Anxiety Disorders and Addictive Behaviors

Anxiety is something everyone experiences occasionally. Anxiety, or fear, can be a healthy response to certain situations. If we look at emotions from an evolutionary lens, anxiety serves an important role in keeping us safe.

What Is the Purpose of Anxiety?

For example, back in the caveman days, if there was a tiger lurking nearby your cave, it would make sense to be afraid! The fear would help you to stay safe by motivating you to run away or hide.

Even though humans have come a long way since then, our brains still work in a similar way. While most people aren’t having to think about tigers being outside their home, our survival instincts still come into play.

Maybe this happens while driving or when walking home late at night. Anxiety in these situations can be helpful if it helps you to stay safe. However, anxiety becomes problematic when it lingers after the danger has passed, begins causing emotional distress, or causes impairment.

Anxiety can impair someone’s ability to function in relationships, work, or school [1]. Typically, untreated anxiety gets worse over time.


Girl considering therapy for anxiety and addictionMany people think anxiety is just worrying about something. While worrying is certainly a sign of anxiety, there are several anxiety disorders that mental health professionals look out for. Some of these are:

  • Generalized anxiety disorder (GAD): GAD is a diagnosis given when someone struggles with constant anxiety about several different things. They may worry about work, social situations, or other common life circumstances. Signs of GAD include: feeling restless or on-edge, being easily fatigued, concentration issues, irritability, muscle tension, having a difficult time controlling feelings of worry, or having a difficult time falling or staying asleep [1].
  • Panic Disorder: Panic disorder is characterized by frequent panic attacks. Panic attacks are episodes of intense fear. Symptoms of panic attacks include increased heart rate, sweating, shaking, difficulty breathing, feeling of impending doom, or feeling out of control [1].
  • Phobias: Phobias are an intense fear of a certain object or situation [1]. Even though it makes sense to be afraid of certain things, people with a phobia feel fear that is out of proportion with the actual situation. Someone with a phobia will often try to avoid the object or situation they are afraid of and experience severe anxiety if exposed to it.

Anxiety disorders are common in people struggling with addiction [2]. In fact, using substances may be an attempt to cope with an anxiety disorder. For example, if someone struggles with anxiety in social settings, they may rely on substances to feel calmer during social events.

However, people can become addicted to behaviors, not just substances. Some examples of this include compulsive shopping, gambling, sex, or workaholism [2].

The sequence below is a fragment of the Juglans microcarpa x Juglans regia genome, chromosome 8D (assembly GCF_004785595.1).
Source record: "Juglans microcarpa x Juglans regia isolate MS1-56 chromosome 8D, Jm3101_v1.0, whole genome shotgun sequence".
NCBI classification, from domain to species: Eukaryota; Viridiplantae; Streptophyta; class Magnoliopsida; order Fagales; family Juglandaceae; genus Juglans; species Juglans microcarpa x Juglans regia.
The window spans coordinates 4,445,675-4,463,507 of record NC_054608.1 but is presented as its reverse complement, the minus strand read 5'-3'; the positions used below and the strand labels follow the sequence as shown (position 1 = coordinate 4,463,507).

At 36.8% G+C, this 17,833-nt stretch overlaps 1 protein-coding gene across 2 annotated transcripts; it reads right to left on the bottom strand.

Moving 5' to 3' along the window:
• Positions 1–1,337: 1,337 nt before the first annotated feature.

These types of addictions are often referred to as process addictions because they are addicted to a feeling that results from a behavior.

Someone struggling with compulsive shopping may find relief from their anxiety after making a purchase. Research has shown that the brains of people with process addictions are similar to people with substance dependence [2].

Any behavior or substance can become addictive if someone is dependent on it and continues to engage in these behaviors despite negative consequences. It is important for people struggling with anxiety to get help.

There are several treatment options available, including therapy, medication, and support groups [1]. Treatment can give you or a loved one who is dealing with anxiety relief from their symptoms and equip them with coping skills.

This can help someone find relief without relying on addictive behaviors. Ultimately, treatment can help someone reclaim their life. Who wouldn’t want that?


[1] National Institute on Mental Health. (2018, July). Anxiety disorders.

[2] Maté, G. (2008). In the realm of hungry ghosts. North Atlantic Books.

About the Author:

Samantha Bothwell PhotoSamantha Bothwell, LMFT, is a licensed Marriage and Family Therapist, writer, explorer, and lipstick aficionado. She became a therapist after doing her own healing work so she could become whole after spending many years living with her mind and body disconnected. She has focused her clinical work to support the healing process of survivors of sexual violence and eating disorders. She is passionate about guiding people in their return to their truest Self so they can live their most authentic, peaceful life.

The opinions and views of our guest contributors are shared to provide a broad perspective of addictions. These are not necessarily the views of Addiction Hope, but an effort to offer a discussion of various issues by different concerned individuals.

We at Addiction Hope understand that addictions result from multiple physical, emotional, environmental, and genetic factors. If you or a loved one are suffering from an addiction, please know that there is hope for you, and seek immediate professional help.

Published on January 7, 2021
Reviewed by Jacquelyn Ekern, MS, LPC on January 7, 2021
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About Baxter Ekern

Baxter Ekern is the Vice President of Ekern Enterprises, Inc. He contributed and helped write a major portion of Addiction Hope and is responsible for the operations of the website.